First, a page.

Cardinals Coaching Candidates Part 1: Sherman

Mike Sherman was once head coach of the Green Bay Packers, leading them to three consecutive division titles. Then the 2005 season happened. And the wheels fell off. Now, Sherman is the Assistant Head Coach/Offense for the Houston Texans. Could he be the next coach of the Arizona Cardinals? Here are the pros and cons.

Pros:

Sherman has head coaching experience at the NFL level.  The other five men on the Cardinals list Norm Chow (offensive coordinator, Titans), Ron Rivera (defensive coordinator, Bears), Jim Caldwell (Assistant Head Coach/Quarterbacks Coach, Colts), Russ Grimm (Assistant Head Coach/Offensive Line Coach, Steelers), and Ken Whisenhunt (Offensive Coordinator, Steelers), do not.  While there's something to be said for finding that "diamond in the rough," there's a lot more to be said about experience.

He won three division titles back when the NFC North was a far more respectable division.  While it's true that he had Brett Favre and an awful lot of talent on both sides of the ball to work with, he'd have Matt Leinart and an awful lot of talent on both sides of the ball to work with if he took the Cardinals job.

He has a longstanding, excellent relationship with Jim Bates, who was (and probably still is) one of the best defensive coordinators in the league.  Bates ran a system in Green Bay that is similar to the system currently in place under Clancy Pendergast, but not as complex.  The current personnel should be able to pick up Bates' system relatively easily and Bates is an exceptional motivator.

He comes from the Mike Holmgren coaching tree.  I'd assume that he knows a thing or two about Holmgren's offense, Holmgren's defense, and how Holmgren works.  If the Cardinals are to win the division, they need to get through the Seattle Seahawks.  Sherman and his staff (likely to have some link back to Holmgren) will have an edge over previous regimes.

He runs a derivation of the West Coast Offense that requires big receivers that can catch the ball in traffic and use their wide bodies, not their speed, to separate from defenders.  It requires the quarterback to possess more intelligence than arm strength and excellent footwork.  Remind you of any team's offense in the state of Arizona?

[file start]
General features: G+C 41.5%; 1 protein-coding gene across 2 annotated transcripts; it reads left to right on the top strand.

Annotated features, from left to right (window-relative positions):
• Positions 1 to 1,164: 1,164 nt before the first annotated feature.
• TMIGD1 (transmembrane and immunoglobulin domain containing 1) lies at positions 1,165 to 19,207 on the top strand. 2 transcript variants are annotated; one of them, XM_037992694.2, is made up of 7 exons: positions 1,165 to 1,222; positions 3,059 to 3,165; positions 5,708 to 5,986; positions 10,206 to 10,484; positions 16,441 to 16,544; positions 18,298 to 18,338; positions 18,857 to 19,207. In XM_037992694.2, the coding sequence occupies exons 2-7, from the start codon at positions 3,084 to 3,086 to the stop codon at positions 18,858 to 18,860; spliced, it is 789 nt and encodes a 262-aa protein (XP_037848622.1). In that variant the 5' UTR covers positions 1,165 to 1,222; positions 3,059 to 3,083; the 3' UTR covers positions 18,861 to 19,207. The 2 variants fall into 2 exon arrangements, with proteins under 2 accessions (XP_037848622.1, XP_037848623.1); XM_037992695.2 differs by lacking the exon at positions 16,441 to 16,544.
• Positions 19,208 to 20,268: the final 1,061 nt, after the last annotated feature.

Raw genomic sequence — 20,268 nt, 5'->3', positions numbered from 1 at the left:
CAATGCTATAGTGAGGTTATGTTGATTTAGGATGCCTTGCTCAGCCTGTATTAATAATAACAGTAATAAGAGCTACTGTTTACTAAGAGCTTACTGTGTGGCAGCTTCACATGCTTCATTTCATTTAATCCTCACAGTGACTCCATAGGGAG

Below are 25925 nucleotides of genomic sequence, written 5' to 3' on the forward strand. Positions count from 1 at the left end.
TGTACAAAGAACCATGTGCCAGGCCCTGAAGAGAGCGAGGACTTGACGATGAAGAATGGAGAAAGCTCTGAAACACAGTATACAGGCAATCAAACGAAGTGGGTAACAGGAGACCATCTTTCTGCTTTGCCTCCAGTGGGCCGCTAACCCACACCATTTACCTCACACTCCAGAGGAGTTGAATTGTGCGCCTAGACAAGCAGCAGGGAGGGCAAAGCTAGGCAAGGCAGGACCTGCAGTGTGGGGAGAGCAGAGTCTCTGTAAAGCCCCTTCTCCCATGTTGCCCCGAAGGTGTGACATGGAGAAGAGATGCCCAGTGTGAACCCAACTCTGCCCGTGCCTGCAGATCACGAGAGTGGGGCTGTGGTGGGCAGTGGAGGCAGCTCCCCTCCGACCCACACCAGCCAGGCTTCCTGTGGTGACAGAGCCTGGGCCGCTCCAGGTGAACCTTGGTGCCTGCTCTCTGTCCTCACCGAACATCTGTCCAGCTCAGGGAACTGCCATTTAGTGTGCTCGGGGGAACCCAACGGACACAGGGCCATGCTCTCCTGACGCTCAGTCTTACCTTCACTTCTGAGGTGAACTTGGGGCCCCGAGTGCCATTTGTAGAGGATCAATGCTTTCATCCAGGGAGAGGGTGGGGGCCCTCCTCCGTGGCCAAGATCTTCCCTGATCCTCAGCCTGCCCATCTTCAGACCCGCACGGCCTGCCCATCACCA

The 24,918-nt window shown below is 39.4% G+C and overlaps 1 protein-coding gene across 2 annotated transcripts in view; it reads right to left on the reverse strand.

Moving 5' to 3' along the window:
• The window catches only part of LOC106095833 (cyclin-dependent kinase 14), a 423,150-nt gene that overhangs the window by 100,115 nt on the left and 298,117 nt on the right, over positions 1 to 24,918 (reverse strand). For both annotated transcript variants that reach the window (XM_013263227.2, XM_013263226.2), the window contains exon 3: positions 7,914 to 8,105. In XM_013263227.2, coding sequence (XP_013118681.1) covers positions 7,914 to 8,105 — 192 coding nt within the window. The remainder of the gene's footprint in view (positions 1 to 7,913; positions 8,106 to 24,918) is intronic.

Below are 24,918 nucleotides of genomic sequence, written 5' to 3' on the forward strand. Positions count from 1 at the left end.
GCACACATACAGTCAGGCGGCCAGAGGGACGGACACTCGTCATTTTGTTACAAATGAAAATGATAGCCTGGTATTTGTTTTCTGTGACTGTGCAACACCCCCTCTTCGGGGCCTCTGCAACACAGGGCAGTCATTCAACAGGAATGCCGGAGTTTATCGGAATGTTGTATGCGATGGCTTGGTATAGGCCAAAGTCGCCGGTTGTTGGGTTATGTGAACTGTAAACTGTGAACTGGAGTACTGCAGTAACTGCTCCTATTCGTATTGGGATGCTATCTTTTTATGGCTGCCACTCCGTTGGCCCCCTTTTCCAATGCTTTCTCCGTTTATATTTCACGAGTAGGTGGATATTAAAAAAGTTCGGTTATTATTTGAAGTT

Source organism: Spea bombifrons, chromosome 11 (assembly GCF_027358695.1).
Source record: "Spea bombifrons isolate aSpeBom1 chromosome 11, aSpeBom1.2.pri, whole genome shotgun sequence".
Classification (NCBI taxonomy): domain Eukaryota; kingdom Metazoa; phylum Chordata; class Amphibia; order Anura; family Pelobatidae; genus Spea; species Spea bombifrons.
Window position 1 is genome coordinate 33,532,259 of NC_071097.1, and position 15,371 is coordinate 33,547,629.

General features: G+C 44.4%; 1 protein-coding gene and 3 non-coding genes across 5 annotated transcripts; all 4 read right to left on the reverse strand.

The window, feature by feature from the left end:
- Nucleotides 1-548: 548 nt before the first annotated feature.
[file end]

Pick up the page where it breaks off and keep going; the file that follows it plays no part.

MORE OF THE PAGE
Cons:

He's a player's coach that understands the modern athlete, has a background on the offensive side of the ball (where the Cardinals have most of their talent), and has a tremendous track record of success in other football precincts.

I understand that the above sentence sounds an awful lot like a "pro."  I'd like to take this opportunity to point out that Dennis Green is a player's coach that understands the modern athlete, has a background on the offensive side of the ball, and had a tremendous track record of success before he came to Arizona.  When a team fires a coach, they generally look for someone that's entirely different from the guy they just fired.  Which is why the Cardinals will either look for a disciplinarian, a coach with a background in defense, an assistant with no prior head coaching experience, or someone that meets all three criteria.

Sherman may not get the job simply because he's too similar to the man he'd be replacing.

He held the dual titles of Head Coach and General Manager in Green Bay.  The Cardinals just extended the contract of Rod Graves.  If Sherman wants control over personnel decisions, that could be a deal breaker.

Overall:

The best and worst thing that Mike Sherman has going for him is that he'll be the first person the Cardinals interview.  Interviewing for a head coaching job in the NFL is a lot like any interview: The first candidate is not always the one that gets hired.  San Diego offensive coordinator Cam Cameron has been added to the list of candidates, so the Cardinals may speak to up to six other men before coming to a decision.

When all is said and done, Sherman's the most accomplished candidate available.  Only Mike Martz has more playoff experience, bringing the Rams to the Super Bowl after the 2001 season.  His availability, as well as Tom Coughlin's availability is in question.  Martz may never coach again and Coughlin may not get fired.

At this point, if the Cardinals are looking for a steady hand to guide the franchise to the promised land, they can do no better.  It remains to be seen, however, if Sherman simply inherited a talented roster after Holmgren's departure in Green Bay.

He'll also need to convince the Cardinals that he's ready to coach again, he's ready to give up some of the control he had in Green Bay, and that he's the one candidate that can right the ship, rather than take the reins of an already solid franchise but not lead it to a championship.

I don't know about anyone else, but if I were the Cardinals, I'd take the guy that could lead this team at least to the playoffs, then talk about Super Bowl aspirations.  Sherman is that guy.

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